Thursday, 6 September 2012

Speaking in Accents

Have you ever thought about how your accent affects your interaction with other people?

I love accents. I love the subtleties, I love guessing what has shaped an individual's accent, where they come from, where they passed through to get here. I can listen to my beloved husband and just hear his beautiful intonation and forget to listen to what he's saying (ok he may have been talking C++ but it's still not an excuse - he just has the most amazing accent which can be distracting). I truly love the diversity of accents in Glasgow, where you have anything from the proper Weegie to people from all over the UK and from around the world. I always thought Glasgow to be particularly rich in this diversity of accents because there's probably less than 50% of native Scots here (I'm guessing!) or at least so it seems, you hear different accents every day. At work, there's people from further north, from the east, from the south.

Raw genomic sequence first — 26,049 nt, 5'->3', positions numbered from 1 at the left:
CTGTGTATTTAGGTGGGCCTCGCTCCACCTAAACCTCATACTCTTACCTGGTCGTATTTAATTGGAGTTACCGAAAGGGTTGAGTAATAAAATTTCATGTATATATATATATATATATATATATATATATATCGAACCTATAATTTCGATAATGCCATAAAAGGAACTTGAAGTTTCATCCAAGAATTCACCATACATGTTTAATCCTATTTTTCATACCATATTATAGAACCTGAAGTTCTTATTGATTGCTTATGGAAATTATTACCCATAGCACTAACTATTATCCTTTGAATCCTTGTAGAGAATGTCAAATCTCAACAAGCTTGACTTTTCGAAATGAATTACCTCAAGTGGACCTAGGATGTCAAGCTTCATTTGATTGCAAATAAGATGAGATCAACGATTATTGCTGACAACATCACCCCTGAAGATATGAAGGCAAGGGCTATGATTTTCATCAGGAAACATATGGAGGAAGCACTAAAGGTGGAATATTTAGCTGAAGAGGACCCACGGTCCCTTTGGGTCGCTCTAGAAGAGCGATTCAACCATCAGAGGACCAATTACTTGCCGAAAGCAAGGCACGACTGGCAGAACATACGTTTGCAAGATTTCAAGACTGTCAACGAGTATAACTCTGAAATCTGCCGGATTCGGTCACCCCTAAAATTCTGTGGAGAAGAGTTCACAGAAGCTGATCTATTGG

And then I'm in an east end cafe ordering a roll and I feel awfully conscious of my own accent. Builders and bakers speaking in the most amazingly beautiful gutteral Glaswegian, and I dread to order my butty because they'll spot instantly I'm not from here. I then order and stutter with a whisper as nervous as I used to be as a choir girl singing a solo.

Am I paranoid? Fact is that in spite of me living here for over 15 years, the other day I discovered that most of my friends are not Scottish. Now this may be because there is generally a lot of movement of people and that this is a fair representation of reality. But maybe accents keep us apart because they locate us in some sort of social drawer that we can't really get out of to explore another drawer.